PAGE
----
PHILLIPS: I remember your mom telling the story of you in the '70s, and you were singing this song and using certain lyrics, and she actually tagged it for you, right? She said, "signed, sealed, delivered, I'm yours."
WONDER: I was just like (HUMMING). And she came up with, Stevie, it should be "signed, sealed, delivered, I'm yours."
PHILLIPS: I love it.
WONDER: Like, you know, the postal mail, you know, signed, sealed, delivered. And that was the thing that made it happen.
PHILLIPS: Yes. She was incredible inspiration in your life. And she still is. She's living through you now. She'll be with you tonight, Stevie. And as we wrap this up and take it on to the next hour, I know Obama has inspired you tremendously on many different levels. Tell us why.
WONDER: He really echoes the spirits of so many voices that have come before him, talking about bringing us together as a united people of the United States of America. And to live in a time and space where we have a second chance to really make this, again, the great country that we deserve to always be. And I'm just very, very proud to have said to him about five years ago, when he was running for senator, I said, you know, I know that this is what you want to do and this is what your goal is for Illinois. But I really believe that if we pray on this, you'll become the president of the United States. And so we prayed in my studio, at Wonderland Studios. And then here we are in 2009. It's a wonderful thing.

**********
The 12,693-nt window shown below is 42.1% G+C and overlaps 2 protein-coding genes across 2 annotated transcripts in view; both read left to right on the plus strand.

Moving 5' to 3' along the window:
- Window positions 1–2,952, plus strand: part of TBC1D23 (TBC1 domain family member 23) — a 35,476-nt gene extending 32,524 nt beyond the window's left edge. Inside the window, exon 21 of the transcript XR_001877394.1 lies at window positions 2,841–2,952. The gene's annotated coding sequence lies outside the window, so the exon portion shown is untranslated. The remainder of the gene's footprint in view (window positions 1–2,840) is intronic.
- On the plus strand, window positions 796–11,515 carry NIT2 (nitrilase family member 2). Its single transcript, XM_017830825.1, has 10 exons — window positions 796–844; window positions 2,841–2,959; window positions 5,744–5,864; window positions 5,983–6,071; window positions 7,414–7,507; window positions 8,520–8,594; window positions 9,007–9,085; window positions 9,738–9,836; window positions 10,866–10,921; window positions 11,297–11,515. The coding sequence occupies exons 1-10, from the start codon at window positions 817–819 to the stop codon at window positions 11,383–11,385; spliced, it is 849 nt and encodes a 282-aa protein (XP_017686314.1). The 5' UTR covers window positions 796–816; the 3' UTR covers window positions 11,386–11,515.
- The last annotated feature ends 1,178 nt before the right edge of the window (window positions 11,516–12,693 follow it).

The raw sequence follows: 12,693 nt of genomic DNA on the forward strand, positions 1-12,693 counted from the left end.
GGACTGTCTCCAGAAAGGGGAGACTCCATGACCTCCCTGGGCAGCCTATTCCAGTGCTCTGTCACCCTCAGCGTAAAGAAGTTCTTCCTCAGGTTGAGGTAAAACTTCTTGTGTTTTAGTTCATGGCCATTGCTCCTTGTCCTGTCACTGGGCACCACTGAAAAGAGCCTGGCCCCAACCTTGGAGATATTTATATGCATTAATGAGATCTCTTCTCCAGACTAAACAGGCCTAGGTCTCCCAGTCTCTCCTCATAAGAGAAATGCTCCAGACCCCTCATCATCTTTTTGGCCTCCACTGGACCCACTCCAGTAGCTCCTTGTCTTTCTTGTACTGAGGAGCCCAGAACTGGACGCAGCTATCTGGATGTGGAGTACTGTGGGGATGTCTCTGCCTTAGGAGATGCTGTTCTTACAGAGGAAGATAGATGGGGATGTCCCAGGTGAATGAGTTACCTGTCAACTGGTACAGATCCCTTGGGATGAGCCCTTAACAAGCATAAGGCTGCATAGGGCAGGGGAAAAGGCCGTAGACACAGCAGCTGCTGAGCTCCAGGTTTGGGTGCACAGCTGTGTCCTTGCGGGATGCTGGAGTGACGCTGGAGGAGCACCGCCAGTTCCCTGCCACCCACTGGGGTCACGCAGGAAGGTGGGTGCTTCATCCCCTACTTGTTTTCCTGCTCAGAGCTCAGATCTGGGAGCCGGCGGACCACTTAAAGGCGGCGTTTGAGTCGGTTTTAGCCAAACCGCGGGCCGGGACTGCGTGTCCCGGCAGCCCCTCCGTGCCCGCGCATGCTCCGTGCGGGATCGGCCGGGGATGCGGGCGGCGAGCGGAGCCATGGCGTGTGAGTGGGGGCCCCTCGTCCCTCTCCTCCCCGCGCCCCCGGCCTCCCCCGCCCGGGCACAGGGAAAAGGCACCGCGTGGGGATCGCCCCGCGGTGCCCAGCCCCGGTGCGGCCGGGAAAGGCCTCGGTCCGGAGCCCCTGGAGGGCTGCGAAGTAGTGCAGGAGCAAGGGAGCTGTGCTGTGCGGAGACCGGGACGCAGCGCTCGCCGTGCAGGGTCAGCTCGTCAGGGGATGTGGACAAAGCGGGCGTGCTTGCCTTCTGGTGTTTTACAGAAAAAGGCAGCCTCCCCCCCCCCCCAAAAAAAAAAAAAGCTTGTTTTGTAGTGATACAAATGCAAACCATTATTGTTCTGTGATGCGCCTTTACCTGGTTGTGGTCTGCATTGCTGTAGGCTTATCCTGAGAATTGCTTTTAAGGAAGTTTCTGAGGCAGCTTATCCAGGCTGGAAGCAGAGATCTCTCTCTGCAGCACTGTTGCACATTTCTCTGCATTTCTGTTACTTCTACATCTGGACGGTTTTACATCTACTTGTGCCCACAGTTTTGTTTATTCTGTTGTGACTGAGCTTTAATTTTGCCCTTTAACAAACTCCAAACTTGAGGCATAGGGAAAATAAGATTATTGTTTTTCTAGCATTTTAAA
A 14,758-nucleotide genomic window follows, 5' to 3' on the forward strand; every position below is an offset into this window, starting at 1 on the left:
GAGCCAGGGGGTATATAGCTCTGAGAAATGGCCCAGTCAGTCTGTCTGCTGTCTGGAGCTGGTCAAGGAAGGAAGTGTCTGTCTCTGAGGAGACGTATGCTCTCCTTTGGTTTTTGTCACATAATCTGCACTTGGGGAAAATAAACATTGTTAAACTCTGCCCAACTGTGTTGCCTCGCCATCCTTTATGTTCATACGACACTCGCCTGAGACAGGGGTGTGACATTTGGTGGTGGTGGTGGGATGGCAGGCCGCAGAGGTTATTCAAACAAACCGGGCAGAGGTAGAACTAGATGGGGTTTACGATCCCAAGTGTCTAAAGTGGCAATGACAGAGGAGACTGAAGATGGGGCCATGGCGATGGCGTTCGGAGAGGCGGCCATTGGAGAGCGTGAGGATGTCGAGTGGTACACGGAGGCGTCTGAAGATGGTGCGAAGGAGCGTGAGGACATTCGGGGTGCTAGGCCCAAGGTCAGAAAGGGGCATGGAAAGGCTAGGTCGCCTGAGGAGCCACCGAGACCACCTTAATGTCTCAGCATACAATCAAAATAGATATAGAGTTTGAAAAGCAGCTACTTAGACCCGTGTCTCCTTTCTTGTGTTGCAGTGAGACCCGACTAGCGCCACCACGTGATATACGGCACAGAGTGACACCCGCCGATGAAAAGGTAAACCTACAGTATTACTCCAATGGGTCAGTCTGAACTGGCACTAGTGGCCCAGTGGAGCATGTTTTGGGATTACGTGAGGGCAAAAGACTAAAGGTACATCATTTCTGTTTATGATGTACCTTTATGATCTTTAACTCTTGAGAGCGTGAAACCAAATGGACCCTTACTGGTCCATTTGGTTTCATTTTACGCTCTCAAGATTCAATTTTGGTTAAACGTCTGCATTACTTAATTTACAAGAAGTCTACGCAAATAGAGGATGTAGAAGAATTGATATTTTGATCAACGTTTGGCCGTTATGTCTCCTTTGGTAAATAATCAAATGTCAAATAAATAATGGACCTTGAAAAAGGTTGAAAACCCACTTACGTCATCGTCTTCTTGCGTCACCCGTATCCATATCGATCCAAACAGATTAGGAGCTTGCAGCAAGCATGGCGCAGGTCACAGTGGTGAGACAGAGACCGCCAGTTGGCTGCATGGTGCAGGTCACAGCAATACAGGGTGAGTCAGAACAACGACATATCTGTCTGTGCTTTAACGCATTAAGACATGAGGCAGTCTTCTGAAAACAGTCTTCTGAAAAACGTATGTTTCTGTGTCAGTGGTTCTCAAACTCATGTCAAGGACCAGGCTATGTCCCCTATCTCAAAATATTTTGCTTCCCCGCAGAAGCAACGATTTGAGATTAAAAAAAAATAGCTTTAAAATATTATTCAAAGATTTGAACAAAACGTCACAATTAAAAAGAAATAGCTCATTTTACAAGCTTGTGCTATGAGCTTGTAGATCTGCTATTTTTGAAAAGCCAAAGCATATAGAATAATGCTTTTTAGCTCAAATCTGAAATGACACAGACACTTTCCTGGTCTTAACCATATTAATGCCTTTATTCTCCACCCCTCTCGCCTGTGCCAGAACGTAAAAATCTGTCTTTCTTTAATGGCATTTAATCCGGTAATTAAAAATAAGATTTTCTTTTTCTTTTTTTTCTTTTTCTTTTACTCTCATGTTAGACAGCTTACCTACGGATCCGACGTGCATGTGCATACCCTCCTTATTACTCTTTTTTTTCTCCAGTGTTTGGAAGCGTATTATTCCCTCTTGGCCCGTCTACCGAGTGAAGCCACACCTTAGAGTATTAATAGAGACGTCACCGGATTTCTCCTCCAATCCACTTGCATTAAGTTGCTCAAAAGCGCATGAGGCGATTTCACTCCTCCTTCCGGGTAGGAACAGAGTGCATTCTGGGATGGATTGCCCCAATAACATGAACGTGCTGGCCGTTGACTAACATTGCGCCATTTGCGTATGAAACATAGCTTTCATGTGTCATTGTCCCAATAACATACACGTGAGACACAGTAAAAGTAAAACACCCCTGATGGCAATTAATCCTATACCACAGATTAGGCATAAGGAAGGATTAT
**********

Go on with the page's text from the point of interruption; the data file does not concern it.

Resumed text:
PHILLIPS: Well, congratulations on your award tonight. And once again, thanks for just sharing your beautiful spirit with us, Stevie.
WONDER: And I was thinking about this, too, who could have ever imagined that as we celebrate the 50th year of Motown -- you know, Motown started when I was just a little teeny boy, but to know that this is the year of the celebration of Motown's 50th. So, it's a really wonderful thing. A lot of wonderful memories. And I'm still a baby. Hee-hee.
PHILLIPS: Yes, you are. And he's still got the innocent baby smile. Stevie, great to see you. Come back and see us again, OK?
WONDER: Wonderful. OK.
PHILLIPS: All right. We also want to remind you about our CNN landmark documentary, "BLACK IN AMERICA." Tonight, Soledad O'Brien looking at the progress of black women in the workplace and investigates the disturbing statistics of single parenthood as well. CNN's "BLACK IN AMERICA" comes your way 8 p.m. Eastern. We're going to let Stevie take us to break.